Surgical ventricular reconstruction (SVR) reduces the size of a patient's failing, enlarged heart to ensure that blood is pumped out of the heart, and through the body efficiently enough to allow them to participate in a full, active life.
In a healthy patient, oxygen-rich blood returning from the lungs is pumped through the heart and to the body. In 25 percent of heart attack patients, the left ventricle dilates from its natural football shape into a rounder, basketball shape. This new shape interferes with the heart's ability to contract strongly enough to push the returning blood through the heart. Instead, blood pools in the lungs causing a variety of symptoms that typically compromise quality of life:
During the SVR procedure, the cardiothoracic surgeon will reshape the patient's heart so that it can contract more effectively and restore a free flow of oxygen-rich blood throughout the body. Following the procedure, patients who were once winded by their favorite activities, from gardening to golf, can return to these activities free from chest pain and shortness of breath.
Montefiore Einstein Center for Heart and Vascular Care is a national leader in surgical ventricular reconstruction. SVR has a greater than 95 percent success rate. Robert Michler, MD, Montefiore Einstein's Cardiovascular and Thoracic Surgery Department Chairman, was among the first surgeons in the United States to perform SVR as part of the Surgical Treatment for Ischemic Heart Failure (STICH) trial sponsored by the National Heart, Lung and Blood Institute(NHLBI). Currently, Dr. Michler is the chairman of the Surgical Therapy Committee for the STICH trial. This trial tests the most effective procedures for treating patients with ischemic heart failure. By helping to pioneer the SVR procedure, Dr. Michler and his team are nationally recognized as innovative leaders in ventricular reconstruction.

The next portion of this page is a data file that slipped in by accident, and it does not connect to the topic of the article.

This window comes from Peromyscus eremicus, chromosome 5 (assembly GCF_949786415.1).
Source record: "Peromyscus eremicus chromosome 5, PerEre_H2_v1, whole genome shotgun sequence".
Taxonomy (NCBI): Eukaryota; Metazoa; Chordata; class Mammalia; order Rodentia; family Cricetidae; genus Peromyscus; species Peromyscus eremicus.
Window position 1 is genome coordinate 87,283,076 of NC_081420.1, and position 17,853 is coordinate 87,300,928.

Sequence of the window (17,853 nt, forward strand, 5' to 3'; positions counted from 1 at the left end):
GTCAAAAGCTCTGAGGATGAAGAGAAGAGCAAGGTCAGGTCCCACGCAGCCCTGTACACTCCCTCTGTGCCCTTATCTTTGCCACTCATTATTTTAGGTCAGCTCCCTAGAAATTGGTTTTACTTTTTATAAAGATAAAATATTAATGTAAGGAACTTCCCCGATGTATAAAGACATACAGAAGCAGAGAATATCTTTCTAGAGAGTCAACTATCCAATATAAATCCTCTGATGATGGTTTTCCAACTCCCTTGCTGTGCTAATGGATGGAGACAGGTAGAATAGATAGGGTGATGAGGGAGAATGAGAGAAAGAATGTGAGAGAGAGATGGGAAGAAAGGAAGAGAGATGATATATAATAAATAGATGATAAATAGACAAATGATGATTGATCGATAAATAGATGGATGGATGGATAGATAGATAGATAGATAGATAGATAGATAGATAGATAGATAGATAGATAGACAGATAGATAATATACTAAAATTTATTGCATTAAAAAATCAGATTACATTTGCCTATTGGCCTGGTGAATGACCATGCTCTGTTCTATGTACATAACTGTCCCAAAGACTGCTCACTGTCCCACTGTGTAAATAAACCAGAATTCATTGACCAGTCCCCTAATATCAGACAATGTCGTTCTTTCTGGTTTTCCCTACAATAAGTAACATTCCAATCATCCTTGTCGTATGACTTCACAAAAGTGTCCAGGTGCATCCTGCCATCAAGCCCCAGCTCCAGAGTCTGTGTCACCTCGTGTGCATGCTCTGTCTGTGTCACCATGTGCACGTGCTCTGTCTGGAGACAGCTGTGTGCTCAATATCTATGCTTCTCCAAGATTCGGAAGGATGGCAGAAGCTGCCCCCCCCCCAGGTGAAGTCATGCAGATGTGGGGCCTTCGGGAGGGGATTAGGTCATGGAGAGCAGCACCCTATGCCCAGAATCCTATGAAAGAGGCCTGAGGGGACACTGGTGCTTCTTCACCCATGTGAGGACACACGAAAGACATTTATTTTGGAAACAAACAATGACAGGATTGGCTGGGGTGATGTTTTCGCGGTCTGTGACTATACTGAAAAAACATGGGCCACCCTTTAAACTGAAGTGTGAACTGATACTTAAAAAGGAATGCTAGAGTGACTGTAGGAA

Prior to performing reconstructive heart surgery, patients generally receive coronary artery bypass surgery. The patient is put on a heart-lung bypass machine. The deoxygenated blood is collected in the right atrium through a tube and routed to the heart-lung machine. During the transition to heart-lung bypass surgery, patients are given a temporary blood thinner to prevent clots. Once oxygenated blood is redistributed throughout the body, the surgeon will turn off the ventilator and stop the heart with an injection of a high potassium electrolyte solution.
At the start of the SVR procedure, the surgeon will make an incision into the heart to distinguish scarred tissue from healthy muscle. The surgeon then will reshape the heart by reuniting healthy tissue around a balloon shaper in a manner that excludes scarred tissue like a pleat. This means only strong, healthy muscle is involved in contracting the heart..